It is an initial contradiction, then, that these rooms are not unpopulated. The eponymous Malaïka Dotou Sankofa, brought to life by Senegalese dancer and choreographer Marie Agnès Gomis in a three-piece suit with a pair of colorful wings strapped to her back, wanders the environs. In one image, she balances atop what seems to be a stack of disintegrating books, her appearance human in some senses—hands in pockets, sleeves rolled up—and birdlike in others; knee bent, the right foot touches the back of the left leg, a gesture that could be a bored person’s anxious fidgeting, or the prehensile perch of a flamingo. The wings lend any more-than-human interpretation credence: in other images they wrap around Malaïka’s body as she crouches on the armrest of a row of identical, institutional high-backed wooden chairs, the cream-colored upholstery peeling away from their bases. The wings take on a character of their own, both sprouting from a person’s back but not fully of that person. They shelter Malaïka as she broods, but if deployed to full width they would span four chairs even as she fills only one.

On display, the wings spread nearly twelve feet across in the posture a winged creature stoops in as it accelerates into flight. From below, each feature of manjak or Wax Hollandais is visible, spiky geometric cornflower blues or mossy paisleys, with magenta and lemon-yellow accents. As a museum object, the wings are posed, mounted on a wall like a trophy, where they are also spread out, emerging from a façade. Distinct from a controlled museum setting, however, the exposed brick wall—with loose plaster threatening to slide off the surface, making the damage more extensive still—and shards of material scattered on the floor underneath it tell a story of Malaïka Dotou Sankofa’s demise, or escape. Toward the extremes of the wings, a few feathers tremble, their shapes blurring.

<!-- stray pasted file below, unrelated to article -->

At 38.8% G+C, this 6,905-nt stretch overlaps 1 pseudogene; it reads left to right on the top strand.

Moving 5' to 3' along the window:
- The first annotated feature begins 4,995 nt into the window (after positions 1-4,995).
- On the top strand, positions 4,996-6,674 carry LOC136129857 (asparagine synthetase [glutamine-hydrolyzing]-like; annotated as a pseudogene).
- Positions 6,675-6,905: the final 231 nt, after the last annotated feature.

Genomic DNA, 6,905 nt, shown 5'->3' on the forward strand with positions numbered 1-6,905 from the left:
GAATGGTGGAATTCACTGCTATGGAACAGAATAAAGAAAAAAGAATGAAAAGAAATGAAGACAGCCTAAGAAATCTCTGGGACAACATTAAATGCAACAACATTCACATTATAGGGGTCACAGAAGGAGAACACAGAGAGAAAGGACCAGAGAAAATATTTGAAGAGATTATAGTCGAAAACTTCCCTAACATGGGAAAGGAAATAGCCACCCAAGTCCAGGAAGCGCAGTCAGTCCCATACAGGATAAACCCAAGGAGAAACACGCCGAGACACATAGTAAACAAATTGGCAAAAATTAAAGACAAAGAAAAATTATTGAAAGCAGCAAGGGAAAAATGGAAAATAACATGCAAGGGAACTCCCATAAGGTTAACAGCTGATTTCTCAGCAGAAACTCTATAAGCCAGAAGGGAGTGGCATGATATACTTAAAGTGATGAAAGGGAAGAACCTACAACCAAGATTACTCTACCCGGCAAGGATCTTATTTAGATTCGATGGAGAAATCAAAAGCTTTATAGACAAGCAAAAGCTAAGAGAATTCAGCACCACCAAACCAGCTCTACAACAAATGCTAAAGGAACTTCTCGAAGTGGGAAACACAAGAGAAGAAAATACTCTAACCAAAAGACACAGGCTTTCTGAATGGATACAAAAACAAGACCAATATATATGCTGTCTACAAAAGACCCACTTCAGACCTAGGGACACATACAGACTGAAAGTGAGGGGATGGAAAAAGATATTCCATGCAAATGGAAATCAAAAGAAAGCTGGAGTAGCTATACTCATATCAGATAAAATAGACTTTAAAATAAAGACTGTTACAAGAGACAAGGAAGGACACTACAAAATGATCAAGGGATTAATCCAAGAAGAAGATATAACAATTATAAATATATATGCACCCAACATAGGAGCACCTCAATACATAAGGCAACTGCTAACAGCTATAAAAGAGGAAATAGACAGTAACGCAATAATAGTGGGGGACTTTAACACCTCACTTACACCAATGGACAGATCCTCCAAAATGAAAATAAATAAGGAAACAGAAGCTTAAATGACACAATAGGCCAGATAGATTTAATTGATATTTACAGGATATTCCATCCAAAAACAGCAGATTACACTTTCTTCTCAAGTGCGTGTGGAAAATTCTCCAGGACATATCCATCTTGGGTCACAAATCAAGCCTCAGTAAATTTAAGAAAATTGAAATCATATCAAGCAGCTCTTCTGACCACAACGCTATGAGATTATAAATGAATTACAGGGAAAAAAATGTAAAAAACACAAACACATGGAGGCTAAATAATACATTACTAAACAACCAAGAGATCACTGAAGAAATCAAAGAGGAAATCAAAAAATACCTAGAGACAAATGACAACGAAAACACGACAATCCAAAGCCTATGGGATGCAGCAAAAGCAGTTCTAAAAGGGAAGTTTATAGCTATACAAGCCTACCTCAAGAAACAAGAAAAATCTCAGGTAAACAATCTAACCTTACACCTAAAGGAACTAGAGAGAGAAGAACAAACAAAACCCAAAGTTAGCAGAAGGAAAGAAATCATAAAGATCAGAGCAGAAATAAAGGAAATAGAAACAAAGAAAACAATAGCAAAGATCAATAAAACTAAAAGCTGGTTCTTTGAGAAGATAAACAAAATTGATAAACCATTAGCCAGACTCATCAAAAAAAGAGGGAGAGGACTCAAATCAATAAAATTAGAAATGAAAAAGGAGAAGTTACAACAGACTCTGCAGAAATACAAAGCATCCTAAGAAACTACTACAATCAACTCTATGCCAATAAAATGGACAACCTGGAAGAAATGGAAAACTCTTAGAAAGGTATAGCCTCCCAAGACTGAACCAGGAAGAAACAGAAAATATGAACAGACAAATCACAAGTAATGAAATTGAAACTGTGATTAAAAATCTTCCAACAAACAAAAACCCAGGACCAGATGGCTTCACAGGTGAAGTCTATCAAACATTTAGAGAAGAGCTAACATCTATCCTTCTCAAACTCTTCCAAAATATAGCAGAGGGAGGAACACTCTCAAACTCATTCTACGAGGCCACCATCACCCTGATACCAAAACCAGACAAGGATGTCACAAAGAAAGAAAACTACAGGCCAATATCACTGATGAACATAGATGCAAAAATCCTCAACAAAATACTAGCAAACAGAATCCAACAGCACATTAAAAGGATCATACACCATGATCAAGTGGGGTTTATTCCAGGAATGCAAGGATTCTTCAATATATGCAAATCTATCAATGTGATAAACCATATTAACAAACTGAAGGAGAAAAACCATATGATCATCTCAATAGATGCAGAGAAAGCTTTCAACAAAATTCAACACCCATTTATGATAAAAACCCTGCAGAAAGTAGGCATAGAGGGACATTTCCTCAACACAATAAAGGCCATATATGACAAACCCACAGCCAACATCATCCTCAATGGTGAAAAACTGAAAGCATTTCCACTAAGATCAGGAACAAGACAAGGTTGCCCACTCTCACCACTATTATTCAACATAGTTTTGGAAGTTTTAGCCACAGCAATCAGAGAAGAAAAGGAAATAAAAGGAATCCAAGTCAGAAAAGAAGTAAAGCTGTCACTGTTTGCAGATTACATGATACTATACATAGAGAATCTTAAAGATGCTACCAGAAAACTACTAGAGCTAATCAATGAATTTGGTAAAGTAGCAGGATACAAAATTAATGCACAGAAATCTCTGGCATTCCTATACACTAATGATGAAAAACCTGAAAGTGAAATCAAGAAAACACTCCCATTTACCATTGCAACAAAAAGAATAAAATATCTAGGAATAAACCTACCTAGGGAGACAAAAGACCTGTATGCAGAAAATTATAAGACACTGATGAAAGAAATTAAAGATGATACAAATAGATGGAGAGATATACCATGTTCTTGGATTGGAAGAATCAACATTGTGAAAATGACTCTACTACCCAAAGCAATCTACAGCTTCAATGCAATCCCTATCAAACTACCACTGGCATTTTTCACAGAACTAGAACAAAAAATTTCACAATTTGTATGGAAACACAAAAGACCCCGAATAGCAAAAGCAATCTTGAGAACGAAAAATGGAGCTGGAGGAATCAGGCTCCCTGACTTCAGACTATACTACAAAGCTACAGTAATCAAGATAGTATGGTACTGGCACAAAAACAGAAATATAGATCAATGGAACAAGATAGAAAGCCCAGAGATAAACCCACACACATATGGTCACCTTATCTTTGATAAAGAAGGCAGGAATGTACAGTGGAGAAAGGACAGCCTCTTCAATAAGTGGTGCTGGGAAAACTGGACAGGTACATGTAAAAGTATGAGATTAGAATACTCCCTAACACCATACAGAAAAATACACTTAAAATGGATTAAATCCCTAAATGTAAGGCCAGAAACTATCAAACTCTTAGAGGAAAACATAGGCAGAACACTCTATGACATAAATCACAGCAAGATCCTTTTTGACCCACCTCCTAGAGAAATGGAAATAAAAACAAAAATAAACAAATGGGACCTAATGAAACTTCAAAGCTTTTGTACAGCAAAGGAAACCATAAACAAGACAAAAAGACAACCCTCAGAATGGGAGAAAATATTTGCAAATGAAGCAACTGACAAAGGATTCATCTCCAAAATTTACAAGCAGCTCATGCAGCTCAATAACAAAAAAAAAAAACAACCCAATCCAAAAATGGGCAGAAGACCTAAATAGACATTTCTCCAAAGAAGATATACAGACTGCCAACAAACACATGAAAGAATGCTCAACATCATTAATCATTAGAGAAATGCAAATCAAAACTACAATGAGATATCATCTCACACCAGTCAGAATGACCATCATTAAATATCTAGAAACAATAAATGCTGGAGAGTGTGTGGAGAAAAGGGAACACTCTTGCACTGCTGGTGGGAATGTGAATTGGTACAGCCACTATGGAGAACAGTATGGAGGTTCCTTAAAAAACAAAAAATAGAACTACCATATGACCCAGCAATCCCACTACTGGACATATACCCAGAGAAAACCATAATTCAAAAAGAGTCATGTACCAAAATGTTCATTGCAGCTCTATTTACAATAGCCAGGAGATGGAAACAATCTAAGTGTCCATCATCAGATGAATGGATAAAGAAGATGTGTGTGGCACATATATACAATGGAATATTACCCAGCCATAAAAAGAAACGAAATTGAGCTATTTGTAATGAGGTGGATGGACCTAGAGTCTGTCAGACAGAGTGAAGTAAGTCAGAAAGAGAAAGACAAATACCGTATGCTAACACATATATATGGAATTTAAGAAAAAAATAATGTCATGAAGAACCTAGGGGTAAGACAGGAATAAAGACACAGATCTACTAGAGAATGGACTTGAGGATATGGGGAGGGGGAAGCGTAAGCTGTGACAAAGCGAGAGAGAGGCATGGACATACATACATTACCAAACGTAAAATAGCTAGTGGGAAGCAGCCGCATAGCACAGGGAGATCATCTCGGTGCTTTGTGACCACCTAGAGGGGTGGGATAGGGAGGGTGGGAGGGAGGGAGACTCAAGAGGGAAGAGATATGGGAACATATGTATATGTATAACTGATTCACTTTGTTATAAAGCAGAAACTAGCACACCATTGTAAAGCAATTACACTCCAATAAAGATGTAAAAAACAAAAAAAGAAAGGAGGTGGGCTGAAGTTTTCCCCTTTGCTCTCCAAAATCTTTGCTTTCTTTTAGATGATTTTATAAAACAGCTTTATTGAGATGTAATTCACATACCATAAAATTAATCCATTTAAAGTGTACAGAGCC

In a poem composed to accompany the photographs, Adjovi writes,

My name is Malaïka Dotou Sankofa.

I don’t know how long I have been kept here.

I was told it was for my own good

To never try to escape

That the skies would be all gloom

Storm, squalls and night

So I stayed

But now

Freedom feels just a dream away

My name is Malaïka.

I am not trying to be the center of the world

Only my own

I am being told to develop

Take off. Emerge. Grow

All without stepping out of the box

force-fed with empty concepts,

watermelon and fried chicken

So I started a hunger strike

I hear revolution rumble

in my empty stomach

My name is Dotou.

This drab old suit

is my sole attire

One uniform

impossible to refute

Fortunately, seams are bursting

I have learnt to sew

I am no longer afraid to outgrow it

and then patch up my own suit

My name is Sankofa.

In my cell

in myself

I have learnt to tame words and Letters

without ever betraying the tongue

I can read through history books' stains

and write on typewriters nested in barbed wire

From now on, no one can turn off my Lights

I will dance high on the ruins of yesterday

on the tombs of plunderers in the graveyard of their clichés.

My name is Malaïka Dotou Sankofa.

The composition extends the meaning of the photos beyond their ruinous setting by creating a sense of futurity. Malaïka, as she wanders her “cell” in the “ruins of yesterday,” has developed self-awareness, and resentment. She has claimed credit for constructing the colorful wings, making something powerful and freeing. From the scraps of colonial industry, she has reconstructed self-determination, and powered by that potentiality, she will eventually break free.4


  1. Ugochukwu-Smooth Nzewi, “The Dak’Art Biennial in the Making of Contemporary African Art, 1992-Present” (PhD diss., Emory University, 2013), 3. ↩︎

  2. Sometimes called niahaas, which translates to “patchwork” in Wolof. See Nicole Crowder, “The roots of fashion and spirituality in Senegal’s Islamic brotherhood, the Baye Fall,” The Washington Post, January 23, 2015, []{.underline}. See also “Laeila Adjovi - WINNER,” Art Africa, 2017, []{.underline}. ↩︎

  3. Nii O. Quarcoopome, “Art of the Akan,” Art Institute of Chicago Museum Studies 23, no. 2 (1997): 141. ↩︎

  4. Laeïla Adjovi, “From Malaïka to Yemoja: A Reflection on Breaking Free,” Nix Mann Lecture, Michael C. Carlos Museum, Atlanta GA, February 6, 2022. ↩︎